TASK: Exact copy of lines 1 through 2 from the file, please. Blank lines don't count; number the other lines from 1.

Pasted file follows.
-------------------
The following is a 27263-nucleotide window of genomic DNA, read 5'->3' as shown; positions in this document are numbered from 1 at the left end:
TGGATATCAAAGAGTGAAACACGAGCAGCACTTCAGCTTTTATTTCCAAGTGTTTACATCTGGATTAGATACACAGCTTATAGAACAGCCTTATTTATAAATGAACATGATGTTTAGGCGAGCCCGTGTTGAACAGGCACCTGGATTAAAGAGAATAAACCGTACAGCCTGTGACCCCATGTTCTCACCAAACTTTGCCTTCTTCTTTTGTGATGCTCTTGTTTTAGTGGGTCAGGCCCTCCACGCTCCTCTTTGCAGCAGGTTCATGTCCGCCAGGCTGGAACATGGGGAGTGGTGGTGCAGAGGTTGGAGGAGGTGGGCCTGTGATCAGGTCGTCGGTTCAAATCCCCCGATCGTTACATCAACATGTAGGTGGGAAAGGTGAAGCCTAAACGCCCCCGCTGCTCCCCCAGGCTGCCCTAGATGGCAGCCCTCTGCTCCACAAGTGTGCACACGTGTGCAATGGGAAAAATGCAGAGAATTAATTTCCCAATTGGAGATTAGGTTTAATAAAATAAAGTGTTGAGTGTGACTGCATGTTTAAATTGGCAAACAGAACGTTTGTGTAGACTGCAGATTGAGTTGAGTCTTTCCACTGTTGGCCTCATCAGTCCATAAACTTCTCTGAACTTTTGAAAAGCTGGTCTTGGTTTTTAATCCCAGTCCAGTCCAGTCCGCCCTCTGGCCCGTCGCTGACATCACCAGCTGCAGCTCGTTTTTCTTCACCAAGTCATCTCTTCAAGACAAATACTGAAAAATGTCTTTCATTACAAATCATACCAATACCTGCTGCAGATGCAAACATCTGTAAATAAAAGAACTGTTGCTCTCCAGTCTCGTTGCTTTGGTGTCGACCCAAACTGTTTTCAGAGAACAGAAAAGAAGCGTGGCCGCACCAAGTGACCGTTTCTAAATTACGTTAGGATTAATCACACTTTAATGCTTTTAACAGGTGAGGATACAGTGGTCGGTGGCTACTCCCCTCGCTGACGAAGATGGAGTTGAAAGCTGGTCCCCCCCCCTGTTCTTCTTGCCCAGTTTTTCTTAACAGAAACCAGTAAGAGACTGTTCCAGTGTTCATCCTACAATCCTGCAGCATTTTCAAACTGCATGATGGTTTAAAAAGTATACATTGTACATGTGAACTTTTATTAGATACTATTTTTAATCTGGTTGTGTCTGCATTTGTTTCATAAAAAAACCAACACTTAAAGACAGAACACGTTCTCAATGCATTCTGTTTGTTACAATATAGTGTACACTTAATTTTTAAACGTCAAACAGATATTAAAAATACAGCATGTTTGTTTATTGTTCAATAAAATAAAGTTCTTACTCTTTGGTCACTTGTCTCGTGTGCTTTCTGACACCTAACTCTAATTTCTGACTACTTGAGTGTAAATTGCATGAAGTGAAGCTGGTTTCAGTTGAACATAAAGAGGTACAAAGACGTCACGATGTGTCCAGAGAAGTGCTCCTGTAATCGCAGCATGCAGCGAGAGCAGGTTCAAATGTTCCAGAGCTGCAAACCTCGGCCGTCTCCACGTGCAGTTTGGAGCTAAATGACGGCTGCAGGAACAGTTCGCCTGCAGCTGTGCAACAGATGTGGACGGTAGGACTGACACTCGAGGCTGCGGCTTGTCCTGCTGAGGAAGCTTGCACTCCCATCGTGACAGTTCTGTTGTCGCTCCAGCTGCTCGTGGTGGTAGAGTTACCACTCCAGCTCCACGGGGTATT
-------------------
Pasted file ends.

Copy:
The following is a 27263-nucleotide window of genomic DNA, read 5'->3' as shown; positions in this document are numbered from 1 at the left end:
TGGATATCAAAGAGTGAAACACGAGCAGCACTTCAGCTTTTATTTCCAAGTGTTTACATCTGGATTAGATACACAGCTTATAGAACAGCCTTATTTATAAATGAACATGATGTTTAGGCGAGCCCGTGTTGAACAGGCACCTGGATTAAAGAGAATAAACCGTACAGCCTGTGACCCCATGTTCTCACCAAACTTTGCCTTCTTCTTTTGTGATGCTCTTGTTTTAGTGGGTCAGGCCCTCCACGCTCCTCTTTGCAGCAGGTTCATGTCCGCCAGGCTGGAACATGGGGAGTGGTGGTGCAGAGGTTGGAGGAGGTGGGCCTGTGATCAGGTCGTCGGTTCAAATCCCCCGATCGTTACATCAACATGTAGGTGGGAAAGGTGAAGCCTAAACGCCCCCGCTGCTCCCCCAGGCTGCCCTAGATGGCAGCCCTCTGCTCCACAAGTGTGCACACGTGTGCAATGGGAAAAATGCAGAGAATTAATTTCCCAATTGGAGATTAGGTTTAATAAAATAAAGTGTTGAGTGTGACTGCATGTTTAAATTGGCAAACAGAACGTTTGTGTAGACTGCAGATTGAGTTGAGTCTTTCCACTGTTGGCCTCATCAGTCCATAAACTTCTCTGAACTTTTGAAAAGCTGGTCTTGGTTTTTAATCCCAGTCCAGTCCAGTCCGCCCTCTGGCCCGTCGCTGACATCACCAGCTGCAGCTCGTTTTTCTTCACCAAGTCATCTCTTCAAGACAAATACTGAAAAATGTCTTTCATTACAAATCATACCAATACCTGCTGCAGATGCAAACATCTGTAAATAAAAGAACTGTTGCTCTCCAGTCTCGTTGCTTTGGTGTCGACCCAAACTGTTTTCAGAGAACAGAAAAGAAGCGTGGCCGCACCAAGTGACCGTTTCTAAATTACGTTAGGATTAATCACACTTTAATGCTTTTAACAGGTGAGGATACAGTGGTCGGTGGCTACTCCCCTCGCTGACGAAGATGGAGTTGAAAGCTGGTCCCCCCCCCTGTTCTTCTTGCCCAGTTTTTCTTAACAGAAACCAGTAAGAGACTGTTCCAGTGTTCATCCTACAATCCTGCAGCATTTTCAAACTGCATGATGGTTTAAAAAGTATACATTGTACATGTGAACTTTTATTAGATACTATTTTTAATCTGGTTGTGTCTGCATTTGTTTCATAAAAAAACCAACACTTAAAGACAGAACACGTTCTCAATGCATTCTGTTTGTTACAATATAGTGTACACTTAATTTTTAAACGTCAAACAGATATTAAAAATACAGCATGTTTGTTTATTGTTCAATAAAATAAAGTTCTTACTCTTTGGTCACTTGTCTCGTGTGCTTTCTGACACCTAACTCTAATTTCTGACTACTTGAGTGTAAATTGCATGAAGTGAAGCTGGTTTCAGTTGAACATAAAGAGGTACAAAGACGTCACGATGTGTCCAGAGAAGTGCTCCTGTAATCGCAGCATGCAGCGAGAGCAGGTTCAAATGTTCCAGAGCTGCAAACCTCGGCCGTCTCCACGTGCAGTTTGGAGCTAAATGACGGCTGCAGGAACAGTTCGCCTGCAGCTGTGCAACAGATGTGGACGGTAGGACTGACACTCGAGGCTGCGGCTTGTCCTGCTGAGGAAGCTTGCACTCCCATCGTGACAGTTCTGTTGTCGCTCCAGCTGCTCGTGGTGGTAGAGTTACCACTCCAGCTCCACGGGGTATT